The first meeting of my new Film & Debate club took place, after a couple of weeks of false starts, at the beginning of February. A week of continuous promotion resulted in five participants, which is apparently quite good for an event in Buje. Monika, Alessio and I were there as well, so in eight people in total, something to build on at least.
The topic was discrimination due to sexual orientation and LGBT rights, and after some introductions we started the film.
Or we would have started the film, but we had technical problems. After an awkward few minutes I tried to start a discussion whilst we sorted it out, this proved difficult, not many people wanted to speak to begin with, although there was a small discussion starting as Monika brought the correct WiFi password, and we could watch the film.
The film, Love is All You Need?, is about a young girl, Ashley, growing up in a world where “gay” and “straight” are switched and same-sex relationships are ‘normal’. Ashley is raised in a typical family by her two mums with her little brother, but from a young age she knows she is different as she is attracted to boys. This attraction to the opposite sex means she is the target of verbal and physical abuse from her peers, and some unsympathetic words from her mother, and leads to a tragic end.
The film is powerful, and one of the first comments was about how easy it was to slip into seeing the film’s world as normal, leading the discussion onto how we define what is normal. We talked about it being a construct of society, and defined by the most common views. The definition is changeable, and is something we learn from our parents and family, friends, and wider society, but something that we can ultimately decide for ourselves, whether we see something as normal or acceptable. This means that there are differences in acceptance of homosexuality across the world, between genders and between ages with many factors influencing it.
These differences could be seen in our group as there were six of us under 30, and two over 50. All of us under-30 were accepting of homosexuality, and were for equality of LGBT rights; of the two people over-50, one was tolerant of homosexuality, but the other, whilst seeming to accept that some people are gay, does not want to see them publicly, is against gay pride parades, and said that marriage should be between a man and a woman. These differences can be seen in many countries, where younger generations are more accepting – I don’t have the statistics for Croatia, but as an example, in the US 70% of 18-29 year-olds think homosexuality should be accepted compared to 52% of over-50s (source: Pew Research).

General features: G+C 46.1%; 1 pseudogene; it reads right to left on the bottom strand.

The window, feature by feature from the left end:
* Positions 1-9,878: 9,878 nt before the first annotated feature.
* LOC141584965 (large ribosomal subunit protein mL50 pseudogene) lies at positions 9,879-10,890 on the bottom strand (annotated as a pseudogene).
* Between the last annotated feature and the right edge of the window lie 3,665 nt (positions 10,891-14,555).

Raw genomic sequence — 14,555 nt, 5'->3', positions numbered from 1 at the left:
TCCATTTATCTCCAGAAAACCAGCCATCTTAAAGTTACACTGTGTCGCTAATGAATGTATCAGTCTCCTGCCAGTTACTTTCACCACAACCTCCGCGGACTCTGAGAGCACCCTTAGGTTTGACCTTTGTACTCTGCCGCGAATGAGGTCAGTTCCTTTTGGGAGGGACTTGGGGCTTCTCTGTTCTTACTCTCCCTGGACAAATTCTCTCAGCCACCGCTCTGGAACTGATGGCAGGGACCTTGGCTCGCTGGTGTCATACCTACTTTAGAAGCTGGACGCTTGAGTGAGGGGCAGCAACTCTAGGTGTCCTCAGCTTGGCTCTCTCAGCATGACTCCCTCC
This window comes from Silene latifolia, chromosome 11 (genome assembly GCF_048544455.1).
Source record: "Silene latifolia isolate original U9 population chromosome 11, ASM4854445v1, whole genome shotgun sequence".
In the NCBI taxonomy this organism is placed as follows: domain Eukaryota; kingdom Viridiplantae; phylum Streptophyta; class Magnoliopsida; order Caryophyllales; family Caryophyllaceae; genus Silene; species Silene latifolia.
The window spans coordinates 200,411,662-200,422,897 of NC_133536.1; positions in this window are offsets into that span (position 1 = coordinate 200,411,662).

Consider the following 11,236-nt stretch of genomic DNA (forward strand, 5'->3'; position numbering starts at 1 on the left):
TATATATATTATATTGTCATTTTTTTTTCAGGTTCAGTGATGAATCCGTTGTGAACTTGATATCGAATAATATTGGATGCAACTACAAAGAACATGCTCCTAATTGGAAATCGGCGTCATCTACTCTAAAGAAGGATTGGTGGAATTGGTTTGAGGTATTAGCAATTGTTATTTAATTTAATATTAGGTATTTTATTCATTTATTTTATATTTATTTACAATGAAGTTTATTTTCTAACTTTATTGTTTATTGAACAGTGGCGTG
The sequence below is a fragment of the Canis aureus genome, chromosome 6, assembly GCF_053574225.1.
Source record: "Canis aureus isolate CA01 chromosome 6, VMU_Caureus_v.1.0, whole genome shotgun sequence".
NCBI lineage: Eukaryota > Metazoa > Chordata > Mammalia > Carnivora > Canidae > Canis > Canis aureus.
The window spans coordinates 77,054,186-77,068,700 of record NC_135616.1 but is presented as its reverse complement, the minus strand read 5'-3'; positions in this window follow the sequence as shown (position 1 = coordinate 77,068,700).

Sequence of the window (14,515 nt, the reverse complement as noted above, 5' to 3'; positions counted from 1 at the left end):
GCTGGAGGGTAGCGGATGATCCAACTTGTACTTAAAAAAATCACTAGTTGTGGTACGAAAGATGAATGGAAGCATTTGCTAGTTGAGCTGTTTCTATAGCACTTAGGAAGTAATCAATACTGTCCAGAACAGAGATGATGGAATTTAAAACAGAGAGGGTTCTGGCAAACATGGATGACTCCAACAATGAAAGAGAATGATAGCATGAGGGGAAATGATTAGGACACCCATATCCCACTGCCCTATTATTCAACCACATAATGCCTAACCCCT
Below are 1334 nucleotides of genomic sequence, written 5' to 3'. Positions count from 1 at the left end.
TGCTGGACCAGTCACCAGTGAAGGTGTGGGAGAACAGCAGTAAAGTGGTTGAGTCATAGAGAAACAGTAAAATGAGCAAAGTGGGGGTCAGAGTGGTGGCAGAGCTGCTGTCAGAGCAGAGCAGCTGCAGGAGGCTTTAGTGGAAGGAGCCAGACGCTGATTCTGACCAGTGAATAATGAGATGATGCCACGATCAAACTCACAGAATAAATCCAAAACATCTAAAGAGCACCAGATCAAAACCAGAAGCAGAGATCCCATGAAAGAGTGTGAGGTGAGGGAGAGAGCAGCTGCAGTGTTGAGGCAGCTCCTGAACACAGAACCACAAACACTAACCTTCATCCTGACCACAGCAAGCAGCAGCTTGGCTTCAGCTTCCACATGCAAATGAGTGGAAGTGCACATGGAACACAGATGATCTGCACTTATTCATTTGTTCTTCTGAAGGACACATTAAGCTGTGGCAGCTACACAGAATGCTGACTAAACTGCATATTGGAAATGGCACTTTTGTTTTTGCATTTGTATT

On December 1st 2013 Croatian held a referendum on a constitutional issue of gay marriage, which asked the question of whether the constitution should be changed to specifically state that marriage should be defined as between a man and woman, which would create a constitutional ban against same-sex marriage. The result of this referendum was a vote of 65.87% for, and 33.51% against, changing the constitution. The only two regions to have an overall ‘against’ vote were Istria and neighbouring Primorje-Gorski Kotar.
We discussed this, and about the fact that, although it might seem to show what is seen as normal in Croatia, only 37.9% of eligible voters turned out, and many of those who didn’t turn out would have been young people, who could have changed the result. This low turnout could have been due to political apathy, but also as a protest to a constitutional referendum that is not legally binding and also cost around 8 million US$. Of course, protesting by not voting just means you have no say in matters, and means politics is not truly representative.
This led us to discussing whether more social issues, like LGBT rights, should be a political issue when there are urgent concerns, such as a continuing economic crisis and high unemployment. I said that I thought they should be because otherwise it can lead to issues being ignored, or set back (although this seems to be the case here when it was being discussed), with the excuse that the economy is more important. I’m not saying that expensive referendums should be held, especially with less than 40% turn out, but making our societies more fair, equal and just should be done alongside sorting out the other big issues.
Alessio, Monika and I also spoke about the situation in our respective countries.
Alessio said that in Italy there are big differences between the north and south, which reflects the differences between how much Roman Catholic traditions and views are upheld, with more acceptance of homosexuality in the north. Monika said that in Podgorica they had held their first gay pride parade a couple of years ago, and they have been successful, leading to there being more (openly) gay clubs and bars. I said that in the UK there has been progress towards equality on things like marriage, and more acceptance of homosexuality in general, but there is still some way to go.
In conclusion, after a bad start, it was a good meeting, and good discussion, even if it was dominated in the middle by the woman with traditional views of marriage, who went from talking about whether gay couples should be allowed to marry and adopt to people trafficking and a village in India where all of the residents sold a kidney for 5000$ each. This was just a bit off topic, and made me think that, even though I want it to be an open discussion, next time I should try to keep the discussion on topic, and involve everyone.
The film is the first of a two-part project by Kim Rocco Shields, who wrote and directed it, and is currently working on a feature film. Find out more information here Love is All You Need?
Click here for some more information on the Croatian Referendum.